Lingering over lingerie
From just comfort-fit and a modest need, innerwear is now a fashion accessory, writes KOMAL VIJAY SINGH
Right fit Be it casual wear or formals, choose the right inner wear
Buying intimatewear in Hyderabad meant stepping into hosiery or a departmental store a quick search for a woman salesperson and then saying the size and the brand. No more. Now, shops have an in-your-face displays and the furtiveness has made way for
a confident search for comfort.
If you can pick a copy of Victoria’s Secret innerwear in Abids and M.G. Road, you can buy originals of Jockey, Hanes, Lovable, Triumph and the homegrown Enamor. And, yes, there are trial rooms. Understanding the sentiments of the Indian woman, the staff here is predominantly female. As to how well-trained they are, the poor customer (not literally!) just has to rely on her own instincts to pick up the right size. It is still a game of trial-and-error with hardly any help forthcoming from the sales staff. One of the earliest brands to come to India has helpful cards on bra science affixed on every piece of lingerie.
The floor manager of a mall in Begumpet says despite global brands bottomsizing prices most women still find the prices a little prohibitive. Plus, the mindset remains that why spend so much on innerwear when a dress can be bought at the same price.
A salesgirl at a lingerie section makes an interesting observation. “It is the office-goers who pick up the scarlets, greens, purples and oranges, the wild prints, the checks and stripes and polka dots.”
Suman Nathwani, our first home-grown lingerie designer, contends there is awareness in the market. Women are buying different kinds of lingerie, thanks to the ready availability of foreign brands. Besides the professionals, it is the housewives who have more buying power and are keen to learn more about lingerie, she feels.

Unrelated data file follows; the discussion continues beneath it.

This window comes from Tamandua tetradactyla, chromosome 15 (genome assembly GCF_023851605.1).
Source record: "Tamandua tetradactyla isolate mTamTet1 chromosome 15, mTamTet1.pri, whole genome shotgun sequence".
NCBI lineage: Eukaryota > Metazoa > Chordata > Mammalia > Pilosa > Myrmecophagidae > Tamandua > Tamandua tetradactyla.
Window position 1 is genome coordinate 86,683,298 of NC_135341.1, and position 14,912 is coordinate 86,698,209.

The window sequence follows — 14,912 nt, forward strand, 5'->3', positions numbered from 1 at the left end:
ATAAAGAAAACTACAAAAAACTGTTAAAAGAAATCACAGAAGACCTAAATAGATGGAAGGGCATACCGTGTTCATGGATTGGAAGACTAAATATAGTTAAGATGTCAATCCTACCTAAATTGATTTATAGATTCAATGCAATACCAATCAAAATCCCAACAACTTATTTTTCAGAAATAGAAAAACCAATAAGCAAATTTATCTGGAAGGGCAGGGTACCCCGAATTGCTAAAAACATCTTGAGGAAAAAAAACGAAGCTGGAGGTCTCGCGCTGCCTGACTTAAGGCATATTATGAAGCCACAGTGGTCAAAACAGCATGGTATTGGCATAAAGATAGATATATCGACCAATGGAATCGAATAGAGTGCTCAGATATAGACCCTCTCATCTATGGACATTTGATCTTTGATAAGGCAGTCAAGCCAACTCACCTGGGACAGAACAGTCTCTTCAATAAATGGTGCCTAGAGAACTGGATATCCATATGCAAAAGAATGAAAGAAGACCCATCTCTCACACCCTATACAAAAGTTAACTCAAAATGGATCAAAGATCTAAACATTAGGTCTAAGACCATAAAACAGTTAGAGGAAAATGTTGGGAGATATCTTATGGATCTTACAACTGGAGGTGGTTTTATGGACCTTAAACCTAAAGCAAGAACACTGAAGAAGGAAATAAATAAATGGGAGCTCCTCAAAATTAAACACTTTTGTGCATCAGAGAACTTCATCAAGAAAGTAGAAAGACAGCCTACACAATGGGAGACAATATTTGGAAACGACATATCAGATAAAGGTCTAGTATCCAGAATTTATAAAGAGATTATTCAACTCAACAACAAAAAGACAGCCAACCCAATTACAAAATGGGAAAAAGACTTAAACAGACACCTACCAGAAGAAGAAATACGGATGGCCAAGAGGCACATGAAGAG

The market is flooded with designs and colours. Suman says push-up, strapless and multi-way bras are popular with women. Polkas and wild prints are in. The strong colours are reserved for the winter. Lace is slowly becoming a part of a woman’s wardrobe.
She avers Indian women are still not satisfied with the fit of the brassiere. And, that’s because most of them are not aware of their size. They are indulgent and also experimental but feel let down when they pick up a piece of lingerie that spells catastrophe for their comfort. Feeling cheated, they blame the brand.
Dress designer Pooja Sahni from Hyderabad seconds this. She believes 90 per cent women wear the wrong bra size.
She was aghast to find a client, a globe-trotter, clad in an ill-fitting bra with flesh hanging in the armpits. She shopped for her bras at General Bazaar and had the notion underwired bras could lead to cancer.
From viewing innerwear as an item of utility, women across the social spectrum are increasingly turning to it as a fashion accessory. Not just high-end magazines but even home-grown ones in vernacular languages devote a lot of space to this segment.
There are at least two niche magazines on innerwear, Inner Secrets and Lace ’N’ Lingerie. Not just actresses but even wannabes on countless dance and reality shows reveal stunning lingerie beneath see-through dresses.
Showing a bra strap is no longer considered offensive. Maybe, the woman just wants to flaunt her jeweled straps.
A shopkeeper at a hosiery shop in Secunderabad says the women, including the older ones, have become demanding about comfort and style. They don’t want to suffer in silence. The younger lot, especially the to-be-weds and newly-weds, tend to experiment with designs, cuts and colours.
There is certainly a stir in the market about lingerie. The new retail environment is proof of this.
With India as a destination market, more players are ready to hop on to the lingerie bandwagon.
With the competition hotting up, fashion consciousness and quality awareness is sure to follow.
Most women are unaware of the right sizes they should be wearing.
The right size not only ensures good support but accentuates the clothes you wear.
The push-up, strapless and multi-way varities are popular.
Polkas and wild prints are in, while strong colours are reserved for the winter.
Office-goers pick up scarlets, greens, purples and oranges, the wild prints, the checks and stripes and polka dots.
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